It's drystone was over 1600 dmips as well.

Sorry to go off topic..

That Wii dhrystone number was obviously just fabricated by using the GameCube CPUs dhystone number. 1125 Dmips @ 485mhz = 1691 Dmips @ 729mhz.

Dhrystone numbers only tell us one small part of the performance story. They only tell us about integer performace - there are no floating point operations in that benchmark. Wii's CPU should theoretically show good results in the Dhrystone thanks in part to the fact it's an Out-Of-Order CPU.

But PS3 has 8 cores, 360 has 3, Wii only has 1. In that PS3 dhrystone number above, that is just the PPU's Drystone number - only a small fraction of the full capability of the chip. And of course when it comes to floating point performance, Wii's CPU performance is completely dwarfed by single core
performance of either a Cell or Xenon CPU.
 
That Wii dhrystone number was obviously just fabricated by using the GameCube CPUs dhystone number. 1125 Dmips @ 485mhz = 1691 Dmips @ 729mhz.

Dhrystone numbers only tell us one small part of the performance story. They only tell us about integer performace - there are no floating point operations in that benchmark. Wii's CPU should theoretically show good results in the Dhrystone thanks in part to the fact it's an Out-Of-Order CPU.

But PS3 has 8 cores, 360 has 3, Wii only has 1. In that PS3 dhrystone number above, that is just the PPU's Drystone number - only a small fraction of the full capability of the chip. And of course when it comes to floating point performance, Wii's CPU performance is completely dwarfed by single core
performance of either a Cell or Xenon CPU.

Thanks but that's not what i asked.:D

I said is the Wii's CPU comparable to a a 2 ghz pentium 4?

Oh and why would you think the Wii dmips number would be made up?

BTW, I was already aware that floating point calculations are not included in dhrystone and that one of the main reasons why the ps3 uses spies is because it inflats the systems floating point numbers dramactically.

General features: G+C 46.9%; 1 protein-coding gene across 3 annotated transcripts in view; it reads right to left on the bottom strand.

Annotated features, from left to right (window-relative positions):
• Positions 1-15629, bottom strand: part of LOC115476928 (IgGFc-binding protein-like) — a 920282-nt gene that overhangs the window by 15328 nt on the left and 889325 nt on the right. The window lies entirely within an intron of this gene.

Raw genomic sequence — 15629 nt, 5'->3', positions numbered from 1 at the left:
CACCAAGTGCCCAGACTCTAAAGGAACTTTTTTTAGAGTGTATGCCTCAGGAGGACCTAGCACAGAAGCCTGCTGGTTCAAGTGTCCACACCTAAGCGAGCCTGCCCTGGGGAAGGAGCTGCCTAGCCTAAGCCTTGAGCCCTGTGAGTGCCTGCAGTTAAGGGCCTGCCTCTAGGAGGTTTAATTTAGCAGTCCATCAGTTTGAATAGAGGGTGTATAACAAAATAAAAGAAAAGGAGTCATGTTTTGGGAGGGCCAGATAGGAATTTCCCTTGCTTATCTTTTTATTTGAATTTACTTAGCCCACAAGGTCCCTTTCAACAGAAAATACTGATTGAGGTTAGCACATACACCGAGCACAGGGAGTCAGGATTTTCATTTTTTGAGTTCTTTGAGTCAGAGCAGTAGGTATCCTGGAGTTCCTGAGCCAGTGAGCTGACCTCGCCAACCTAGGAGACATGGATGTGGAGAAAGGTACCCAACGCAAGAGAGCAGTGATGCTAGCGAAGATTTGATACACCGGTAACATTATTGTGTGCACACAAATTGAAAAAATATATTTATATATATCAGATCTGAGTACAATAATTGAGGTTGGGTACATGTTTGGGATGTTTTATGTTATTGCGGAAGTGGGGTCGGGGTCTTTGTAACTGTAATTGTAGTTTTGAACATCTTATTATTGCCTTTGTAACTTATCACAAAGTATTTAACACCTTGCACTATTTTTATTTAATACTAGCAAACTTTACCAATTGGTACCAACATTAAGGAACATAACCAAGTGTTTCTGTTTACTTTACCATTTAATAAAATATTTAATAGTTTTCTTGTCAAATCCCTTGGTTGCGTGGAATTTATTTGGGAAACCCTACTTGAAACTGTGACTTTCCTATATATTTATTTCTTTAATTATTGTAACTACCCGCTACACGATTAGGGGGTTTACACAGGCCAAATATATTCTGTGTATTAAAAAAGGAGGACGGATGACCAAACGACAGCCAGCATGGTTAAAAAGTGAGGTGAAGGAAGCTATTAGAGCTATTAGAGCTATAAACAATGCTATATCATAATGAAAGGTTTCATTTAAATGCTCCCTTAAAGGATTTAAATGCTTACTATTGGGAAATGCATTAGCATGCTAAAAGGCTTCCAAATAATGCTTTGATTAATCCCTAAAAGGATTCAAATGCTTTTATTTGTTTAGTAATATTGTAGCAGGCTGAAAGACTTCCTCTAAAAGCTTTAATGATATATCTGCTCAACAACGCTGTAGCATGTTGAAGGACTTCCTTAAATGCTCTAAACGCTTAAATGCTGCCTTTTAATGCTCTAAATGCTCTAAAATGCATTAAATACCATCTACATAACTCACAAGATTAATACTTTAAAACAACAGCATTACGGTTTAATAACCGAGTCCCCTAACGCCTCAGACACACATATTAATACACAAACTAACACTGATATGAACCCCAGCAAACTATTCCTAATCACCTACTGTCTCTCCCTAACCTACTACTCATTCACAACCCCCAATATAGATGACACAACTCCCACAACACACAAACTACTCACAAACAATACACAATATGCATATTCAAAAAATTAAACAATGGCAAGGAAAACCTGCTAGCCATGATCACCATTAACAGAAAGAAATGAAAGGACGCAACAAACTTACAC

I just wanted to know how it stacks up to the pentium 4 at 2ghz and the Main ps3 CPU without the spies in general performanec but I seemed to have answered my own question.
 
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Thanks but that's not what i asked.:D

I said is the Wii's CPU comparable to a a 2 ghz pentium 4?

No.

Oh and why would you think the Wii dmips number would be made up?

Because no one has ever actually run and published a Dhystone score for the Wii CPU. People with access to the machines are under NDA. The Gamecube on the otherhand, people have run Linux on. And people have benchmarked it.

BTW, I was already aware that floating point calculations are not included in dhrystone and that one of the main reasons why the ps3 uses spies is because it inflats the systems floating point numbers dramactically.

SPUs also "inflate" integer performance by the same logic. Thinking that SPUs only are good at floating point operations is a misunderstanding.
 

rounin

Veteran
I wrote a paper on Cell a couple of years back and was accused of hyping Cell with made up benchmarks (actually they were estimates based on the theoretical figures). The umpteen research papers that have come out about Cell have subsequently confirmed what it is actually capable of - It actually exceeded all my "hype" estimates, in some cases by several times.

Is your paper online? If so or if not, please share :!:
 
No.



Because no one has ever actually run and published a Dhystone score for the Wii CPU. People with access to the machines are under NDA. The Gamecube on the otherhand, people have run Linux on. And people have benchmarked it.



SPUs also "inflate" integer performance by the same logic. Thinking that SPUs only are good at floating point operations is a misunderstanding.


Ha ha. I never said that. I said "one of the main reasons" Not the only reason.
 

patsu

Legend
Cell SDK 2.1 released

http://www-03.ibm.com/developerworks/blogs/page/powerarchitecture?entry=sdks_from_alphaworks_cell_be

The Cell Broadband Engine Software Development Kit version 2.1 is here and it completely replaces SDK 2.0. For the busy developer, though, you need to know that the biggest change is a move from Fedora Core 5 to Fedora Core 6 -- this will necessitate upgrading the operating system environment first and then upgrading to the newest SDK. The SDK 2.0 binaries will stay up for only 60 days, so you should upgrade at your earliest convenience.

You can download the free (necessary) Fedora Core 6 operating system here.